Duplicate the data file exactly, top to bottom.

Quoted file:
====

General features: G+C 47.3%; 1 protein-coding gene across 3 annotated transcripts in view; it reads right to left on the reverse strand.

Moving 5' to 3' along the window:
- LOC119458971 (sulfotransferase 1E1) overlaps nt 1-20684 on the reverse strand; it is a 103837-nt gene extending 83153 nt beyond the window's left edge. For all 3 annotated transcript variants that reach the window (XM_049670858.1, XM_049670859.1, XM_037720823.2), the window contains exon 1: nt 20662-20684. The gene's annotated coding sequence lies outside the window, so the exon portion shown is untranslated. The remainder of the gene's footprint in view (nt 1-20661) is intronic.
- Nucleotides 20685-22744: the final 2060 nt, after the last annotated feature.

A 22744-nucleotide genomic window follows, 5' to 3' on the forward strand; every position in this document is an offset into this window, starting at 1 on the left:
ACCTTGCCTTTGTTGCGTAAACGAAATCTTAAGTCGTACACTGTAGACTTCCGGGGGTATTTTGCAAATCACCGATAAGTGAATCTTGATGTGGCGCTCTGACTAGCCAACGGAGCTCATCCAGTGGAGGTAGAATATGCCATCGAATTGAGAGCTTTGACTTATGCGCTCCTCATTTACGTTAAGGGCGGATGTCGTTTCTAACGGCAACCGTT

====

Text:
General features: G+C 47.3%; 1 protein-coding gene across 3 annotated transcripts in view; it reads right to left on the reverse strand.

Moving 5' to 3' along the window:
- LOC119458971 (sulfotransferase 1E1) overlaps nt 1-20684 on the reverse strand; it is a 103837-nt gene extending 83153 nt beyond the window's left edge. For all 3 annotated transcript variants that reach the window (XM_049670858.1, XM_049670859.1, XM_037720823.2), the window contains exon 1: nt 20662-20684. The gene's annotated coding sequence lies outside the window, so the exon portion shown is untranslated. The remainder of the gene's footprint in view (nt 1-20661) is intronic.
- Nucleotides 20685-22744: the final 2060 nt, after the last annotated feature.

A 22744-nucleotide genomic window follows, 5' to 3' on the forward strand; every position in this document is an offset into this window, starting at 1 on the left:
ACCTTGCCTTTGTTGCGTAAACGAAATCTTAAGTCGTACACTGTAGACTTCCGGGGGTATTTTGCAAATCACCGATAAGTGAATCTTGATGTGGCGCTCTGACTAGCCAACGGAGCTCATCCAGTGGAGGTAGAATATGCCATCGAATTGAGAGCTTTGACTTATGCGCTCCTCATTTACGTTAAGGGCGGATGTCGTTTCTAACGGCAACCGTT